Please use this identifier to cite or link to this item: https://hdl.handle.net/10593/26312
Title: Global Vertical Stratification of Institutions and the Academic Profession: The Role of Research in Future High Participation Environments
Authors: Kwiek, Marek
Keywords: social stratification in science
research productivity
bifurcation
global rankings
academic profession
future scenarios
massification
high participation systems
Issue Date: 2021
Citation: Kwiek, M. (2021). Global Vertical Stratification of Institutions and the Academic Profession: The Role of Research in Future High Participation Environments. In: From Actors to Reforms in (Higher) Education. Festschrift for Pavel Zgaga. Edited by M. Klemencic and S. Gaber, Cham: Springer, forthcoming, 2021.
Abstract: The research-induced global vertical stratification of higher education institutions seems to be accompanied by the ongoing vertical differentiation of the academic profession. Both processes can be expected to intensify. The various segments of the profession and components of higher education systems have been drifting apart. A general contrast has emerged between the haves and have-nots in terms of working conditions and attractiveness of the academic profession at the individual level, and the global visibility in league tables and access to national research funding at the institutional level. The processes of the concentration of research in selected institutions may have a powerful impact on academic lives and careers. The attractiveness of the academic profession and workplace is at stake, especially in those institutions that are not going to be research-intensive and will be predominantly teaching-focused. The basic assumption of this scenario is that in massified systems, the traditional teaching-research nexus will be maintained in practice almost exclusively in the small elite sub-sector. The opportunities at the disposal of institutions will vary immensely in the future, but most importantly, qualitative distinction will be between the top 1,000 universities and the rest (comprising about 25,000–30,000 institutions). This chapter is an exercise in future scenarios writing, in which the radical consequences of the divisive impact of academic research on individuals and institutions in 20–30 years are discussed.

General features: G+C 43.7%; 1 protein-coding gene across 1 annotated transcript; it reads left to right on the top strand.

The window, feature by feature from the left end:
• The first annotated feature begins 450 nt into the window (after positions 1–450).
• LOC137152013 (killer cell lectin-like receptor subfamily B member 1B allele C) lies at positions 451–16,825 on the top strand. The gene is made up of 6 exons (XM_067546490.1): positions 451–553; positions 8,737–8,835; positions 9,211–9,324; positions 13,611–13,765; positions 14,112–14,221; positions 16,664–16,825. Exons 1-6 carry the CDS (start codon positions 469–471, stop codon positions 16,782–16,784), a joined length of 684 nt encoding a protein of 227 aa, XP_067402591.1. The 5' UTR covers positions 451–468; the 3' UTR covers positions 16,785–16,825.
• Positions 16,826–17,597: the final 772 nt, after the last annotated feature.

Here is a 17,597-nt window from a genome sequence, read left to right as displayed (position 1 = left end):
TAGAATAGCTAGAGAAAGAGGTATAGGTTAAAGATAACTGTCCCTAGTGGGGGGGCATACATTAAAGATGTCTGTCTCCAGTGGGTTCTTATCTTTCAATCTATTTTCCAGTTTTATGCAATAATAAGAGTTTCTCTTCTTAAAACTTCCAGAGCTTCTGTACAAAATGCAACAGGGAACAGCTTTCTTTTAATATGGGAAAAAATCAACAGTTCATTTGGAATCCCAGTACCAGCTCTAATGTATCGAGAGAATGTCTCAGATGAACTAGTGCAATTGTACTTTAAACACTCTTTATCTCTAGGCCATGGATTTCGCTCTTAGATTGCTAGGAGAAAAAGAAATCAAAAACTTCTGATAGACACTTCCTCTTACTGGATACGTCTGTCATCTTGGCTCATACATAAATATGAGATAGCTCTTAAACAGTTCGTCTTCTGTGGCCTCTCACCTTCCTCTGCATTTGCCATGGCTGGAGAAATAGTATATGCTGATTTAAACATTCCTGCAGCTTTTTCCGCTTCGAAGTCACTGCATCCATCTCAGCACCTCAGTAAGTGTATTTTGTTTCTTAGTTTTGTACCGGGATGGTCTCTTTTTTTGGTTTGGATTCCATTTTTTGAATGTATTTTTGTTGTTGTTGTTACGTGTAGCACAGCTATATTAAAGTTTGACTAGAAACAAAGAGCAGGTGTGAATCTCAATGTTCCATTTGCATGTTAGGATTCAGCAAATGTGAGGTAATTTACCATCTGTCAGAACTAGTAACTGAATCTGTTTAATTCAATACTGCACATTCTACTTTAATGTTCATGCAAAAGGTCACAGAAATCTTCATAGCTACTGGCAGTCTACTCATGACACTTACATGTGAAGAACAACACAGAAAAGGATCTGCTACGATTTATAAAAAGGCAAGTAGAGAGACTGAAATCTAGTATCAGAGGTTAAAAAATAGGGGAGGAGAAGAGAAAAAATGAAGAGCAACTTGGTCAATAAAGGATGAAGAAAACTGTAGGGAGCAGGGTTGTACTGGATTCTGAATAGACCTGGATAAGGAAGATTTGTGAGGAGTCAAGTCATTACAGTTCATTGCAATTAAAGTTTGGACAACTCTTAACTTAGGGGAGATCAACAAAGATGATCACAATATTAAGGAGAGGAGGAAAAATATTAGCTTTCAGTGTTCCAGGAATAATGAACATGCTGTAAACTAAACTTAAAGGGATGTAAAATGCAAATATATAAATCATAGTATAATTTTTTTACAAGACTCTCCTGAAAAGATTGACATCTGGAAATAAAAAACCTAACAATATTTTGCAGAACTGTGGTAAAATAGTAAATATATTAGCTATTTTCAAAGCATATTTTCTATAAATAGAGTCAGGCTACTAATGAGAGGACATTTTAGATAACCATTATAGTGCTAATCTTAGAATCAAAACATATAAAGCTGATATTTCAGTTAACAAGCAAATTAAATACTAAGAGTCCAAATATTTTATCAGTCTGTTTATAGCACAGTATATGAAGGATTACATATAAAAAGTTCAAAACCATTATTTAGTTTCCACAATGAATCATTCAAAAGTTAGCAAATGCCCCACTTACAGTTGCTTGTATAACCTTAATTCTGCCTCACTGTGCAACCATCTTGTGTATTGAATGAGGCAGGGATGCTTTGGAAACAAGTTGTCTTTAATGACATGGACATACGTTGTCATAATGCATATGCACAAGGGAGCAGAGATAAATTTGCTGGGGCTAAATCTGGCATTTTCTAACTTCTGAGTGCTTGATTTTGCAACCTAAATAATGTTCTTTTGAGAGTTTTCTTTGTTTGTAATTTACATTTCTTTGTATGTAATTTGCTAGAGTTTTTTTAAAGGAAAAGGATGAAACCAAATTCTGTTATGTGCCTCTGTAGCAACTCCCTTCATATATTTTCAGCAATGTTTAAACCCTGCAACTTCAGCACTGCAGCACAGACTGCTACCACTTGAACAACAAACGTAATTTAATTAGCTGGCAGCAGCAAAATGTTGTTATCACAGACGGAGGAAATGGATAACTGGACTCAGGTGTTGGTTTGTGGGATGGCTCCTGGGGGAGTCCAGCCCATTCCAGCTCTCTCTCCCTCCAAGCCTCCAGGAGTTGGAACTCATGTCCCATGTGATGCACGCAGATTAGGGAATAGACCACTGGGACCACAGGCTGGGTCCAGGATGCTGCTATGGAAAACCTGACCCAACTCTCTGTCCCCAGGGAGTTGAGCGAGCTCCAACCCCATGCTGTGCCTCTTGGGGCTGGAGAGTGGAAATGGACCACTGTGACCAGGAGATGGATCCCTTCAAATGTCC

URI: https://hdl.handle.net/10593/26312
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